Every flower and leaf is up for grabs in my garden. And chives flowers don’t get a reprieve. For a couple of years I have watched my chive flowers bloom wondering what I can do with them. I did throw some in my salad but I have at least 8 Chive plants! So last year I decided to throw them into a bunch of huge jars of vinegar. I am so glad I did since chive vinegar is delicious!
A Little Chive Vinegar Background
As the pink flowers withered over the month, the smell intensified in the jar. The beautiful pink liquid smelled like a strong onion tasting dressing.
I made the mistake of exposing the jars to some sunlight so the pink color disappeared. Learn from my mistake and put the jar in a dark place if you want that nice pink liquid color.
It’s Time to Remove the Flowers
Honestly, I totally forgot about my jars and left the flowers to soak away. Until one day, the jars looked at me and I looked at the jars with its gray looking flowers and I knew that I had “cooked” the flowers way to long.
And when I smelled the vinegar it cleared my nasal passages. Boy does that vinegar smell strong. Onion-y strong.
But I was curious. Would people like the taste? My lucky friends got to be the guinea pigs. The chive vinegar received the thumbs up sign.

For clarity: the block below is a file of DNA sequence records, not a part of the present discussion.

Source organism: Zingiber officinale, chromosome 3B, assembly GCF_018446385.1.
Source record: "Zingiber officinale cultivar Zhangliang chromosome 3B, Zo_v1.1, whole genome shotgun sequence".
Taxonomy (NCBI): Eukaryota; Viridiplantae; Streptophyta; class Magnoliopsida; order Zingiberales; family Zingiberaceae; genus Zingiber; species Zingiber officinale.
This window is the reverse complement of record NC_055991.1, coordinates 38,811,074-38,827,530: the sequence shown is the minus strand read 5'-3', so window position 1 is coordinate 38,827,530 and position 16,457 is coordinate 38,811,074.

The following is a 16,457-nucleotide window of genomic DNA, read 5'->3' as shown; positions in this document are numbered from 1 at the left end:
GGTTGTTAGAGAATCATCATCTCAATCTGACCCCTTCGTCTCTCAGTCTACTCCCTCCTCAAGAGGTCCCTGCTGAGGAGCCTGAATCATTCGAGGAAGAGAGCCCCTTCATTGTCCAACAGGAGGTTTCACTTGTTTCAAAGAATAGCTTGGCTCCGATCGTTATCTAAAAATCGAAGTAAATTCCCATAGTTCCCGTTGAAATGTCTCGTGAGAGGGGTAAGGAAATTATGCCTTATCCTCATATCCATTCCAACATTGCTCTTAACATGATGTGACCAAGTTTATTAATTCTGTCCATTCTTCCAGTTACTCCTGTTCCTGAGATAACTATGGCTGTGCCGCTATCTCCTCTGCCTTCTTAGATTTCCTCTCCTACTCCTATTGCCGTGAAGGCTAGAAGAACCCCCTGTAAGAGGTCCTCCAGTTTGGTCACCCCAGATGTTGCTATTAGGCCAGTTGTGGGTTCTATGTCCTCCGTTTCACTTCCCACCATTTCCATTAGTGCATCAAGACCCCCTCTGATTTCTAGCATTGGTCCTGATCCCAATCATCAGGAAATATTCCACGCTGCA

Watch the video below for what the vinegar looks like before I remove the flowers. Remember, there is no beautiful pink color.
Here is how to make your own.
- Chive Blossoms cut below their flower head
- Distilled, White or Champagne Vinegar. You can buy organic distilled white vinegar here. Alternatively, you can buy a large sized organic white wine vinegar here.
- Glass Jars.
1. Cut the blossoms when they are in bloom right below their flower head.
2. Wash them in cold water to remove any bugs or dirt. Drain them well since they can hold water. Use a salad spinner if you have one.
3. Fill up a jar with blossoms and pour vinegar over them. You can pack the blossoms tightly. I used distilled organic vinegar, but I might try white wine vinegar next time.
Why use organic? Ordinary white distilled vinegar generally comes form genetically modified corn or worse yet, from natural gas and petroleum derivatives. According to FDA,
” [s]ynthetic ethyl alcohol may be used as a food ingredient or in the manufacturing of vinegar or other chemicals for food use, within limitations imposed by the Federal Food, Drug, and Cosmetic Act, the Alcohol Administration Act, and regulations promulgated under these acts.”
Even if vinegar is from corn, it could be sprayed with harmful pesticides. I grow corn and those corn earworms can destroy your corn.
4. Put a piece of parchment paper over the top of the glass jar and then screw on the lid. You don’t want the vinegar to touch the lid. It will cause the lid to rust.
5. Put the container in a dark place.
6. Wait a minimum of 2 weeks and smell. If it smells “onion-y” enough strain the flowers and compost them. Variations of this recipe: There are a variety of chive vinegar recipes on the internet.
If you forget about the chive flowers, after a couple of months, the chives flowers are all brown. See the picture below. It doesn’t hurt the vinegar.
Listed are a few I might try this year:
- Using Heating white wine vinegar sounds interesting. Read David Liete’s recipe here.
- How to add the vinegar to make a dressing. See here.
- Chive Vinegar recipe with bay leaves and other additional ingredients